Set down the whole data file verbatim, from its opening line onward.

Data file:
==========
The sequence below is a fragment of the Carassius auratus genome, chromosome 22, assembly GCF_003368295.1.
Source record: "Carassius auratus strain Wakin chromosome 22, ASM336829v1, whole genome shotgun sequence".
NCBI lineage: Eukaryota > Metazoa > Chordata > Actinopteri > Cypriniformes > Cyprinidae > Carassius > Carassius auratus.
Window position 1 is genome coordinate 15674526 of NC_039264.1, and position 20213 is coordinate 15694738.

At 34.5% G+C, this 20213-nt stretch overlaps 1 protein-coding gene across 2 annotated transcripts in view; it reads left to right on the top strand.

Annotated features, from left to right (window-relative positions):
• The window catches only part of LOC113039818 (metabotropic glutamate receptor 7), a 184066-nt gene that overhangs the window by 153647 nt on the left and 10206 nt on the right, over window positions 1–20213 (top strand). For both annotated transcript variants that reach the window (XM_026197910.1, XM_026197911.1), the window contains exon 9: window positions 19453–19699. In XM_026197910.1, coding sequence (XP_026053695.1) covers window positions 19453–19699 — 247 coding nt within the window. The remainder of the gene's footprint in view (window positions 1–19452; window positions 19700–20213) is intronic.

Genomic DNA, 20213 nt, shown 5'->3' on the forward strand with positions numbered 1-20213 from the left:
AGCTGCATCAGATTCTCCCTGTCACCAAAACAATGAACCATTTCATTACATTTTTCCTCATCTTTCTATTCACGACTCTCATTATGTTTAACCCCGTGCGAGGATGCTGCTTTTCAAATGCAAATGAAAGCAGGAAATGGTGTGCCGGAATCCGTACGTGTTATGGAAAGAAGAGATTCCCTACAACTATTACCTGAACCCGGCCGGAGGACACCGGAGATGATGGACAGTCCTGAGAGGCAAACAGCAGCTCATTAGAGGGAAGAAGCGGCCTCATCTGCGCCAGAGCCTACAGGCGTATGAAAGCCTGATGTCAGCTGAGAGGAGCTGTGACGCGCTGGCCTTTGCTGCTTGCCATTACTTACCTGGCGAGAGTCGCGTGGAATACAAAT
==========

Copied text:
The sequence below is a fragment of the Carassius auratus genome, chromosome 22, assembly GCF_003368295.1.
Source record: "Carassius auratus strain Wakin chromosome 22, ASM336829v1, whole genome shotgun sequence".
NCBI lineage: Eukaryota > Metazoa > Chordata > Actinopteri > Cypriniformes > Cyprinidae > Carassius > Carassius auratus.
Window position 1 is genome coordinate 15674526 of NC_039264.1, and position 20213 is coordinate 15694738.

At 34.5% G+C, this 20213-nt stretch overlaps 1 protein-coding gene across 2 annotated transcripts in view; it reads left to right on the top strand.

Annotated features, from left to right (window-relative positions):
• The window catches only part of LOC113039818 (metabotropic glutamate receptor 7), a 184066-nt gene that overhangs the window by 153647 nt on the left and 10206 nt on the right, over window positions 1–20213 (top strand). For both annotated transcript variants that reach the window (XM_026197910.1, XM_026197911.1), the window contains exon 9: window positions 19453–19699. In XM_026197910.1, coding sequence (XP_026053695.1) covers window positions 19453–19699 — 247 coding nt within the window. The remainder of the gene's footprint in view (window positions 1–19452; window positions 19700–20213) is intronic.

Genomic DNA, 20213 nt, shown 5'->3' on the forward strand with positions numbered 1-20213 from the left:
AGCTGCATCAGATTCTCCCTGTCACCAAAACAATGAACCATTTCATTACATTTTTCCTCATCTTTCTATTCACGACTCTCATTATGTTTAACCCCGTGCGAGGATGCTGCTTTTCAAATGCAAATGAAAGCAGGAAATGGTGTGCCGGAATCCGTACGTGTTATGGAAAGAAGAGATTCCCTACAACTATTACCTGAACCCGGCCGGAGGACACCGGAGATGATGGACAGTCCTGAGAGGCAAACAGCAGCTCATTAGAGGGAAGAAGCGGCCTCATCTGCGCCAGAGCCTACAGGCGTATGAAAGCCTGATGTCAGCTGAGAGGAGCTGTGACGCGCTGGCCTTTGCTGCTTGCCATTACTTACCTGGCGAGAGTCGCGTGGAATACAAAT